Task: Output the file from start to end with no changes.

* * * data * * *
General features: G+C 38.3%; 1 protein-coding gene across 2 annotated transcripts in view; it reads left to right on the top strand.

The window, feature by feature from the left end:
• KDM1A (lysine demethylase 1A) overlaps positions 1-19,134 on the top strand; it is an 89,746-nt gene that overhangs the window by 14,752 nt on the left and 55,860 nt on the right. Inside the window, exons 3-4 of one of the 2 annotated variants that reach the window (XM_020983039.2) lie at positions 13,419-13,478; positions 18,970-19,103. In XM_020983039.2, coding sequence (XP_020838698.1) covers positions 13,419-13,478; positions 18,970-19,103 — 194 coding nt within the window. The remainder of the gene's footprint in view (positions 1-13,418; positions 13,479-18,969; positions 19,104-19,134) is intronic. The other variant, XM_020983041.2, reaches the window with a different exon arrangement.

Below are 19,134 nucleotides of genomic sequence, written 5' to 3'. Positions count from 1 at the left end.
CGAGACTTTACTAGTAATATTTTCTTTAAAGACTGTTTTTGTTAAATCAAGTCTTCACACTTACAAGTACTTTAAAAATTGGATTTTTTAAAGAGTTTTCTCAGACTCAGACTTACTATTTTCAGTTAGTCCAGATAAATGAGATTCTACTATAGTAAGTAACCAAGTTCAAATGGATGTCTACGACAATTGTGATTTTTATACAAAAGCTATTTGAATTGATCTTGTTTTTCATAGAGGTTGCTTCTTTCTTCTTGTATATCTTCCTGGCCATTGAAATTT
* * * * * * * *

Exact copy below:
General features: G+C 38.3%; 1 protein-coding gene across 2 annotated transcripts in view; it reads left to right on the top strand.

The window, feature by feature from the left end:
• KDM1A (lysine demethylase 1A) overlaps positions 1-19,134 on the top strand; it is an 89,746-nt gene that overhangs the window by 14,752 nt on the left and 55,860 nt on the right. Inside the window, exons 3-4 of one of the 2 annotated variants that reach the window (XM_020983039.2) lie at positions 13,419-13,478; positions 18,970-19,103. In XM_020983039.2, coding sequence (XP_020838698.1) covers positions 13,419-13,478; positions 18,970-19,103 — 194 coding nt within the window. The remainder of the gene's footprint in view (positions 1-13,418; positions 13,479-18,969; positions 19,104-19,134) is intronic. The other variant, XM_020983041.2, reaches the window with a different exon arrangement.

Below are 19,134 nucleotides of genomic sequence, written 5' to 3'. Positions count from 1 at the left end.
CGAGACTTTACTAGTAATATTTTCTTTAAAGACTGTTTTTGTTAAATCAAGTCTTCACACTTACAAGTACTTTAAAAATTGGATTTTTTAAAGAGTTTTCTCAGACTCAGACTTACTATTTTCAGTTAGTCCAGATAAATGAGATTCTACTATAGTAAGTAACCAAGTTCAAATGGATGTCTACGACAATTGTGATTTTTATACAAAAGCTATTTGAATTGATCTTGTTTTTCATAGAGGTTGCTTCTTTCTTCTTGTATATCTTCCTGGCCATTGAAATTT